A reading list for International Women’s Day 2018

Happy International Women’s Day! Our staff share their recommendations on what to read to mark this significant day, first held in 1914.

‘International Women’s Day is a great time to reflect on the past, and appreciate the work of women authors who had to fight to have their writing published and taken seriously. Authors like Charlotte Brontë (who had to publish under a male pseudonym Currer Bell), Jane Austen, Virginia Woolf and Christina Rosetti are some of my favourites from history, and are always worth a revisit. Another historical favourite of mine is the incredible Mary Shelley. With Frankenstein, a compulsively readable and enduring book, she single-handedly invented the genre of Science Fiction.

It’s also a great day to reflect on what we can do better – there is always room for improvement, and feminism is not exempt from this. Reading the work of authors Juno Dawson, Janet Mock, Maxine Beneba Clarke and Susan Carland remind us that, to paraphrase Dawson, there are as many ways to be a woman as there are women.’

Ellen Cregan, marketing and events coordinator

‘This International Women’s Day I’ll be reading Shout Out to the Girls, which contains mini-biographies of some of Australia’s most remarkable women, coupled with illustration from female Australian artists.

This is an absolutely fantastic introduction to some extraordinary role models from all walks of life: the arts, government, sports, science, and philanthropy, and it’s been done in a very positive and empowering way. Familiar names such as Cathy Freeman, Cate Blanchett and Julia Gillard sit alongside lesser-known heroes like 1920s mechanic Alice Anderson, robotics engineer Marita Cheng, and social worker Mum Shirl. It’s diverse, fascinating, inclusive, and a worthy book for any Australian bookshelf.’

Lian Hingee, digital marketing manager

‘Mainly I want to say that there is so much to be happy for this International Women’s Day – despite boring and boorish men leading our politics. Women are adjusting horizons. Stories are being shared. Young women are our new heroes. Honestly for the first time in a long time, I feel hopeful and encouraged. And there is plenty of terrific reading to keep my emotions buoyant.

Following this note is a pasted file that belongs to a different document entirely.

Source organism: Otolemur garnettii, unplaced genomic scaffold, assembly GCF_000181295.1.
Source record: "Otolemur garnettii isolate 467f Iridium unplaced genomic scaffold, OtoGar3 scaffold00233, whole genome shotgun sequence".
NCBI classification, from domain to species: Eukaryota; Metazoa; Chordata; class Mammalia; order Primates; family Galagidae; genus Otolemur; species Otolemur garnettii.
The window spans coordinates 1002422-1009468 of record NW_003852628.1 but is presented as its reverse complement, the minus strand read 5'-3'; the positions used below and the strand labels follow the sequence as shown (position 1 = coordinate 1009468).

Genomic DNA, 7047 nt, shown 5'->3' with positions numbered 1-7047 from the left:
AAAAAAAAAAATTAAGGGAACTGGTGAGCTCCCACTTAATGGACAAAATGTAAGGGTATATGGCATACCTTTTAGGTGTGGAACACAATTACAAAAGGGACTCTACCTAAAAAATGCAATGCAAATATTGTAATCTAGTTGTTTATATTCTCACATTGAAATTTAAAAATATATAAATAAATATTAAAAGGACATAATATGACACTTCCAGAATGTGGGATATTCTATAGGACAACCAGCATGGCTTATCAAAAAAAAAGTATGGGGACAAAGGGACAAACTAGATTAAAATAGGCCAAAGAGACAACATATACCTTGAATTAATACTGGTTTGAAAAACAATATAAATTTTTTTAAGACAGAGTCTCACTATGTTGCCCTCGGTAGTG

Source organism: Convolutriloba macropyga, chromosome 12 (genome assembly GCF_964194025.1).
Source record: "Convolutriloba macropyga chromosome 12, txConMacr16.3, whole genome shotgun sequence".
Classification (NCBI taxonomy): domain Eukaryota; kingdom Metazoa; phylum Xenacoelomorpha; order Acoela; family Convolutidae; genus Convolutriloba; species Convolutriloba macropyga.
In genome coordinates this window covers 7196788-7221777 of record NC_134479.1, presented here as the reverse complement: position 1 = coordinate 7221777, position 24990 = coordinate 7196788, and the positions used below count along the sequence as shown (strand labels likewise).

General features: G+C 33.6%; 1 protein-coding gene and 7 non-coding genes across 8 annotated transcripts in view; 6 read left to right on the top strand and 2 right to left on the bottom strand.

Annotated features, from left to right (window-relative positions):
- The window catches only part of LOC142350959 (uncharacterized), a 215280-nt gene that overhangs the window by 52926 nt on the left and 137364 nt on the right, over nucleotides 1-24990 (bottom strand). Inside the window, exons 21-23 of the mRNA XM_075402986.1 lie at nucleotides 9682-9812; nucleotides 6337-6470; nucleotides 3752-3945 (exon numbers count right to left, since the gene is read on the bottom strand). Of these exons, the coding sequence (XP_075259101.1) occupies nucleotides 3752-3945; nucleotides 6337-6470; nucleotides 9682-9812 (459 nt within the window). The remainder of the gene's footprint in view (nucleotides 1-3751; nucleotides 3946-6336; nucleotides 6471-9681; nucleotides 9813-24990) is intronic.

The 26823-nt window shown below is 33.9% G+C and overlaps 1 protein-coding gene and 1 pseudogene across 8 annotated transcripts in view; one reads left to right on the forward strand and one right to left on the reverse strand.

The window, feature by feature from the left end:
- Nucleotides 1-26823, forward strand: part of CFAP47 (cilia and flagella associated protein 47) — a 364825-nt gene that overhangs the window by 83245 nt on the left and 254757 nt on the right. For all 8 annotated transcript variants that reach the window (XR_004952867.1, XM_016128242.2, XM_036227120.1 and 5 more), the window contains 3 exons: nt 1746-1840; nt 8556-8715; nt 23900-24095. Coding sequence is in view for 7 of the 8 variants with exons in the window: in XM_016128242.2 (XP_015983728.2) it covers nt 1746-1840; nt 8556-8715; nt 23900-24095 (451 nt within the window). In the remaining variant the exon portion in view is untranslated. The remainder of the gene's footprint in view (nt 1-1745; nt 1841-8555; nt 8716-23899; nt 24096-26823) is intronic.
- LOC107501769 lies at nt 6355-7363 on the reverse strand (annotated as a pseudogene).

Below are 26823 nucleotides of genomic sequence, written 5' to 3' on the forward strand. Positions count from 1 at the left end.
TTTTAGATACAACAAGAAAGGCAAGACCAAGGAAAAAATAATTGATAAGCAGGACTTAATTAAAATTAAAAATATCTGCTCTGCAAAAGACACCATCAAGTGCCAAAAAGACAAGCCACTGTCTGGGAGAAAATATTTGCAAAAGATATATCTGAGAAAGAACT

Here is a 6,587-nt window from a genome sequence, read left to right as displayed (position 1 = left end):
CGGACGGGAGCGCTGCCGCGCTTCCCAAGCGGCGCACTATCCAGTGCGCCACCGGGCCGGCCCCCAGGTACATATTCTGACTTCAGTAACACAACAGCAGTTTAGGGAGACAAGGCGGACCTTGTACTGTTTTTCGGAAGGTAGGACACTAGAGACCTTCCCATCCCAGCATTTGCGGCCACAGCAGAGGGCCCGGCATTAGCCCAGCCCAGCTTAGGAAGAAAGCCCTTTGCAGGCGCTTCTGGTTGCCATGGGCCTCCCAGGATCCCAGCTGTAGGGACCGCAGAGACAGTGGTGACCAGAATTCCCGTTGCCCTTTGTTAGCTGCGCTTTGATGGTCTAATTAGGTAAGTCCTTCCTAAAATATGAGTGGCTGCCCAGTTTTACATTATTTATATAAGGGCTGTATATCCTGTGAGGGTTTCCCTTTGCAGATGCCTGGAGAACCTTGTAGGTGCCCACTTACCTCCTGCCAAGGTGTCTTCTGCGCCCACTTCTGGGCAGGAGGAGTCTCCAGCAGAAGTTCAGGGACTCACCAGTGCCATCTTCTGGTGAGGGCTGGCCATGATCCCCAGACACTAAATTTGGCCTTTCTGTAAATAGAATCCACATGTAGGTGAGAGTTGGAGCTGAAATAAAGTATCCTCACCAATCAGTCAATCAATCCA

Zadie Smith, for example, has a brilliant collection of essays out presently titled Feel Free. She covers a range of topics, and is always personable and reactive. If her take on social media is not enough to make you feel encouraged, perhaps dip into the translation of Olympe De Gouges’s The Declaration of the Rights of Women. First published in 1791, this essay has been reprinted with responses from various leading female thinkers.’

Chris Gordon, events manager

‘Ever since the needle on The New York Times began swinging towards the Red, I have been returning to resonant feminist texts for inspiration. A Vindication of the Rights of Women by Mary Wollstonecraft is a concise, elegant argument for the treatment of women as equal humans. Unfortunately, it is as relevant today as it was when originally published in 1792, yet despite that it is energising rather than enervating.’

Elke Power, editor of the Readings Monthly

‘Earlier this year I read Carmen Maria Machado’s incredible fiction debut, Her Body and other Parties, and was blown away by the opening story, 'The Husband Stitch’. Machado draws from fairy tales, science fiction, queer theory, pop culture and horror to explore what it means to be a woman, and in doing so, turns familiar stories and tropes upside down. This is the perfect book to pick up on International Women’s Day.

If you’ve already read this collection and are looking for something similar, try Jillian Tamaki’s comics collection, Boundless, or Intan Paramaditha’s newly translated story collection, Apple and Knife. As with Machado, Tamaki and Paramaditha push genre boundaries to explore contemporary womanhood.

Alternatively, you might be tempted to pick up a craftivism book such as Really Cross Stitch or Protest Knits. Crafting can be a therapeutic, fun and empowering form of protest.‘

Bronte Coates, digital content coordinator

'I’m hanging out for the third and final instalment of Hilary Mantel’s envisioning of the life and times of Thomas Cromwell, adviser to England’s Tudor King Henry VIII, which is reported to be in progress. I highly recommend the first two parts: Wolf Hall and Bring up the Bodies. They are fascinating in their depiction of a man rising from obscurity to a position of great power, through sheer intelligence and ambition. Never mind that we’re talking about sixteenth century politics, monarchy, and the reformation of the church, the drama is just as relevant today, and the stakes higher. Mantel also made history by becoming the first woman to win the Man Booker prize twice, for these two books.

In the meantime, I’ll be reading the biography Prairie Fires of Laura Ingalls Wilder by Caroline Fraser. As a child I avidly read every book in the Little House series. I loved the character of young Laura Ingalls, who I considered the epitome of resilience as her family endured one set back after another in their quest to establish a homestead in latter nineteenth century frontier America. So I’m looking forward to finding out more about her remarkable life as she grew older, and during a challenging period of American history.’

Jan Lockwood, human resources manager

Find even more reading suggestions by browsing the collection below.

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Her Body and Other Parties

Her Body and Other Parties

Carmen Maria Machado

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